According to Peter Chi Lok Woo, chairman of MAA Capital, in 2023, as inflation and interest rates increase, the recession spreading around the world will bring more challenges. However, this also opens up opportunities for M&As, especially in real estate.
“In particular, the scarcity of domestic capital is also a premise for more M&As, promoting the participation of foreign investors who have strong capital and are looking for investment opportunities in Vietnam,” he said.
Woo added that 2023 will witness many changes in the ownership structure of many projects and businesses in the industry. Because capital demand is reaching its limit, sellers will be more determined to sell, and buyers will be more determined to buy.
“The development of the financial market, which requires access to diverse capital sources for real estate, has helped M&As in this sector stay active in recent years. It is easy to see that real estate is in the group of industries with great deal values and receives the attention of domestic and foreign investors.”
Vu Cuong Quyet, general director of Dat Xanh North Real Estate and Services, noted that some foreign investors are waiting for Vietnamese enterprises to reach the brink of bankruptcy to buy real estate.
“The price on the market has dropped 20-50 per cent and more developers are restructuring capital flows and selling off assets,” Quyet said.
Can Van Luc, member of the National Monetary and Financial Policy Advisory Council, recommended businesses continue to be willing to sell assets discounted by up to 30-40 per cent, restructure products and operations, and reduce costs.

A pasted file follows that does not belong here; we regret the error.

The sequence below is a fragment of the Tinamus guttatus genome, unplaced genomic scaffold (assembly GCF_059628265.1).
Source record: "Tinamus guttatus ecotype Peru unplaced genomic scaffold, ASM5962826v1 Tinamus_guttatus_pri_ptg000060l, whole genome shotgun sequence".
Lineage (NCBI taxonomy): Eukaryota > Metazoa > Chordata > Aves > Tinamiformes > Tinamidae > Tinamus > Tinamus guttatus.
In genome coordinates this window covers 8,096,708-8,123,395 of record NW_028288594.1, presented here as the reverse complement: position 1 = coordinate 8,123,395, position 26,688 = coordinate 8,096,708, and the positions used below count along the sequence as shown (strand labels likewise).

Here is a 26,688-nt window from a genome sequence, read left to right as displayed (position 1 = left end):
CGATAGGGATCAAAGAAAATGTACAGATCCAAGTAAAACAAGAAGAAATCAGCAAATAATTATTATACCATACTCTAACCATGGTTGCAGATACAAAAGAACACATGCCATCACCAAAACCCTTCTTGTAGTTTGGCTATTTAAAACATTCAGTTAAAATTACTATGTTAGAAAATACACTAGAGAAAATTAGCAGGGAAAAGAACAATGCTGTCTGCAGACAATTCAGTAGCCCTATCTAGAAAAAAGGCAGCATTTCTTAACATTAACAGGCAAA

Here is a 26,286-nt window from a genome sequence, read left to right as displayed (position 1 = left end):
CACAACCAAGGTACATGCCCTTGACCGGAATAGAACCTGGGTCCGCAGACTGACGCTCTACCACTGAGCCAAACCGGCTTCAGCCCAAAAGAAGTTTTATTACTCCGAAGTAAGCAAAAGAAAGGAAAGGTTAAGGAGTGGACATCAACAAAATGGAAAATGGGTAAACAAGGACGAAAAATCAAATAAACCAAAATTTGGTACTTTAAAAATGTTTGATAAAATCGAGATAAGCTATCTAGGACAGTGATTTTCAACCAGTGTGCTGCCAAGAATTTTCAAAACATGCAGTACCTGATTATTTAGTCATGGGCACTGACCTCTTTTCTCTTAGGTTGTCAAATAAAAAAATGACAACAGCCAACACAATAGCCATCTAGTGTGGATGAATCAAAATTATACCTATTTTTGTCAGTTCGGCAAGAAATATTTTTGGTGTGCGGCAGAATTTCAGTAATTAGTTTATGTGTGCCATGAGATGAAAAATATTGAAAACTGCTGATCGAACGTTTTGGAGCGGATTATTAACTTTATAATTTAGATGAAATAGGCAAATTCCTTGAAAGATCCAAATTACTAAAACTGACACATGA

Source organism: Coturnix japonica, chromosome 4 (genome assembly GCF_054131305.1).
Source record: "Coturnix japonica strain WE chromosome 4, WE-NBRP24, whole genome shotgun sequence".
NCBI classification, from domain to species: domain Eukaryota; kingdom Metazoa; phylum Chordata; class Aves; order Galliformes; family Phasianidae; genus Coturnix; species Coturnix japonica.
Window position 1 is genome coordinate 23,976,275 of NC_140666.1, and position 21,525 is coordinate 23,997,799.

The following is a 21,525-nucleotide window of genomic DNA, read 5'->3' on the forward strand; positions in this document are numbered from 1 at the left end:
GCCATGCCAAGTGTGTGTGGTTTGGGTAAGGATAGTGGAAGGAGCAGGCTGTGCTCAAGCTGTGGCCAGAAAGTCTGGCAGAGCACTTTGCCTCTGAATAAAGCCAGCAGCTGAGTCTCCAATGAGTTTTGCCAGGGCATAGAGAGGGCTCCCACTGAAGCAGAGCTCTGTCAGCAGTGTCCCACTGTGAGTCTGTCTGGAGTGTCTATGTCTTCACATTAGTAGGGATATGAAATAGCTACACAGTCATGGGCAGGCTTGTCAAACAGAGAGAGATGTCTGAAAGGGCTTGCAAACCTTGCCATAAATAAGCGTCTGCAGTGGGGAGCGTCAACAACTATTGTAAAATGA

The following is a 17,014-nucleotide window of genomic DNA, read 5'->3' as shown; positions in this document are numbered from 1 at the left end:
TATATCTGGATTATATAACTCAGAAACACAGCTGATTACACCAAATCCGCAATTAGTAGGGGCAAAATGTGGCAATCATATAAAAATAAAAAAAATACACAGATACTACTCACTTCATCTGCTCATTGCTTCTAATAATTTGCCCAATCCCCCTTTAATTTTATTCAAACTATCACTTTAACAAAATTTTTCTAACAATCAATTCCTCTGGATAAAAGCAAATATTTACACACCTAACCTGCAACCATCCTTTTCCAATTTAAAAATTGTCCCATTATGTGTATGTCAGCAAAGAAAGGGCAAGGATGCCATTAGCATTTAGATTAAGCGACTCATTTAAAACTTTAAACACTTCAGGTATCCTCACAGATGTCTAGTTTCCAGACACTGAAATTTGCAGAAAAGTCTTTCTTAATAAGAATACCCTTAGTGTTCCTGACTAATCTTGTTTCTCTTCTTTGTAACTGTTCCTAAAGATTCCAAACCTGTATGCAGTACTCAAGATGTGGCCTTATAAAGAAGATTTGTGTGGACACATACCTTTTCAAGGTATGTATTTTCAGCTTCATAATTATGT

“However, it is not easy to sell properties at this stage, even though the price has been negotiated. A successful M&A deal depends on many factors involving buyers, legal procedures, administrative procedures, and more besides,” Luc said.
More to come
According to market researchers, with the current fluctuations in Vietnam, the number of deals from foreign enterprises acquiring Vietnamese projects will increase sharply in 2023.
Most of these deals were negotiated since the disruption caused by the pandemic, as well as reaching a principal agreement in 2022.
“Those transactions came from capital investors who understand the risk and demand fluctuations of the market, aiming to earn a good rate of return or expand the investment portfolio,” said Minh Hoang, a consultant in Ho Chi Minh City.
According to a KPMG report published at the end of 2022, real estate along with a number of prominent industry groups such as consumption, industry, energy, and public utilities continue to lead in attracting foreign direct investment.
This report indicates that the main driving of real estate comes from the continuous increase in demand for office and industrial real estate. The recovery in consumer confidence and spending, fuelled by a large population, a rising middle-class and rapid urbanisation are also strong drivers.
“On the basis that inflation and interest rates will eventually adjust to a reasonable decline, and thus restore investor and consumer confidence, and we expect M&A activity in Vietnam to start recovering from the second half of next year,” the report said.
In its 2023 Global M&A Industry Trends Outlook released in February, Ong Tiong Hooi, partner of Transaction Services at PwC Vietnam, said that the global economy was facing numerous pressures such as inflation and an impending economic downturn, and Vietnam’s M&A market is not out of that general disruption.
“However, Asia-Pacific remains the sweet spot for global growth due to a range of factors – including burgeoning intergenerational wealth transfers, accelerated sector modernisations, growing intra-Asian trade flows, and a nascent focus on environment, social, and governance factors,” Hooi said.
Vietnam is seeing many deal thematics emerge recently, Hooi added, including ‘roll-ups’ in fragmented markets to build scale, strategic divestment from domestic groups as they seek to balance out cash flows, and partial trade-sales and stakes to fund strategic expansions – particularly within Southeast Asia – to manage regional political and supply chain tensions.